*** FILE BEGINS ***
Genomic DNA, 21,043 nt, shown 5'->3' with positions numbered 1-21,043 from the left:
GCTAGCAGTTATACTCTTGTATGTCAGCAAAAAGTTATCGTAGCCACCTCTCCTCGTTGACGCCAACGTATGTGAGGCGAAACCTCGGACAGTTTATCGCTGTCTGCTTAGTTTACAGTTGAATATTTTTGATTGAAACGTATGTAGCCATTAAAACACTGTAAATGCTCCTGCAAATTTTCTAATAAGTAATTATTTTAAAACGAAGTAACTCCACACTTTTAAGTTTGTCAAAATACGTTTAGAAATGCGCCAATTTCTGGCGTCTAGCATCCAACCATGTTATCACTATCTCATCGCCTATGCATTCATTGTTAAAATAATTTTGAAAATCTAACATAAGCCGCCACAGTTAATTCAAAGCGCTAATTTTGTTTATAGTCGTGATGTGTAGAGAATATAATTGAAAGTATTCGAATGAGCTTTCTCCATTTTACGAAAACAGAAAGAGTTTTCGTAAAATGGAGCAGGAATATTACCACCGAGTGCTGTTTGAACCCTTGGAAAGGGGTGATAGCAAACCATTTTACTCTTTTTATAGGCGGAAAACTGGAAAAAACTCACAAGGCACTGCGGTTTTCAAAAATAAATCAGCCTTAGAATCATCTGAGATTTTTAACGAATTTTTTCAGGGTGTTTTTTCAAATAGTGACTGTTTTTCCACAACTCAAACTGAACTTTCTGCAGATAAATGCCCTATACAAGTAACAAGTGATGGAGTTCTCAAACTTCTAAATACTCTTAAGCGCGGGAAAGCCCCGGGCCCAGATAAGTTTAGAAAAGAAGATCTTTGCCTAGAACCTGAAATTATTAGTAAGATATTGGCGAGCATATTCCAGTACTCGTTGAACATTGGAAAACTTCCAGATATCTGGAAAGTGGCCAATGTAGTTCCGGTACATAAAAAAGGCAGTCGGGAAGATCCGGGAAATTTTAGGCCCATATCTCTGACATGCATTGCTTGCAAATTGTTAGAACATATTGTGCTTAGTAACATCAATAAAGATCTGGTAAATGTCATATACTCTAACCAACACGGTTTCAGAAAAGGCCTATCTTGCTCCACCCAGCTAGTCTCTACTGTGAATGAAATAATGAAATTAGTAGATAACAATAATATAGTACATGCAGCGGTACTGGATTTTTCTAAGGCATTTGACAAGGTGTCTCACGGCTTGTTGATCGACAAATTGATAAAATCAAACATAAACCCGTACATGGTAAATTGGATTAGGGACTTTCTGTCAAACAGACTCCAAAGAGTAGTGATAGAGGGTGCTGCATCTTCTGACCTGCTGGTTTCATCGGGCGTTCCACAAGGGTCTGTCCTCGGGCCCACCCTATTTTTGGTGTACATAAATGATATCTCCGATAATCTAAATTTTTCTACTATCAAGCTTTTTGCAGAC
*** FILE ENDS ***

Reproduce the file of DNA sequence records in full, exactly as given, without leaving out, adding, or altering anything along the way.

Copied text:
Genomic DNA, 21,043 nt, shown 5'->3' with positions numbered 1-21,043 from the left:
GCTAGCAGTTATACTCTTGTATGTCAGCAAAAAGTTATCGTAGCCACCTCTCCTCGTTGACGCCAACGTATGTGAGGCGAAACCTCGGACAGTTTATCGCTGTCTGCTTAGTTTACAGTTGAATATTTTTGATTGAAACGTATGTAGCCATTAAAACACTGTAAATGCTCCTGCAAATTTTCTAATAAGTAATTATTTTAAAACGAAGTAACTCCACACTTTTAAGTTTGTCAAAATACGTTTAGAAATGCGCCAATTTCTGGCGTCTAGCATCCAACCATGTTATCACTATCTCATCGCCTATGCATTCATTGTTAAAATAATTTTGAAAATCTAACATAAGCCGCCACAGTTAATTCAAAGCGCTAATTTTGTTTATAGTCGTGATGTGTAGAGAATATAATTGAAAGTATTCGAATGAGCTTTCTCCATTTTACGAAAACAGAAAGAGTTTTCGTAAAATGGAGCAGGAATATTACCACCGAGTGCTGTTTGAACCCTTGGAAAGGGGTGATAGCAAACCATTTTACTCTTTTTATAGGCGGAAAACTGGAAAAAACTCACAAGGCACTGCGGTTTTCAAAAATAAATCAGCCTTAGAATCATCTGAGATTTTTAACGAATTTTTTCAGGGTGTTTTTTCAAATAGTGACTGTTTTTCCACAACTCAAACTGAACTTTCTGCAGATAAATGCCCTATACAAGTAACAAGTGATGGAGTTCTCAAACTTCTAAATACTCTTAAGCGCGGGAAAGCCCCGGGCCCAGATAAGTTTAGAAAAGAAGATCTTTGCCTAGAACCTGAAATTATTAGTAAGATATTGGCGAGCATATTCCAGTACTCGTTGAACATTGGAAAACTTCCAGATATCTGGAAAGTGGCCAATGTAGTTCCGGTACATAAAAAAGGCAGTCGGGAAGATCCGGGAAATTTTAGGCCCATATCTCTGACATGCATTGCTTGCAAATTGTTAGAACATATTGTGCTTAGTAACATCAATAAAGATCTGGTAAATGTCATATACTCTAACCAACACGGTTTCAGAAAAGGCCTATCTTGCTCCACCCAGCTAGTCTCTACTGTGAATGAAATAATGAAATTAGTAGATAACAATAATATAGTACATGCAGCGGTACTGGATTTTTCTAAGGCATTTGACAAGGTGTCTCACGGCTTGTTGATCGACAAATTGATAAAATCAAACATAAACCCGTACATGGTAAATTGGATTAGGGACTTTCTGTCAAACAGACTCCAAAGAGTAGTGATAGAGGGTGCTGCATCTTCTGACCTGCTGGTTTCATCGGGCGTTCCACAAGGGTCTGTCCTCGGGCCCACCCTATTTTTGGTGTACATAAATGATATCTCCGATAATCTAAATTTTTCTACTATCAAGCTTTTTGCAGAC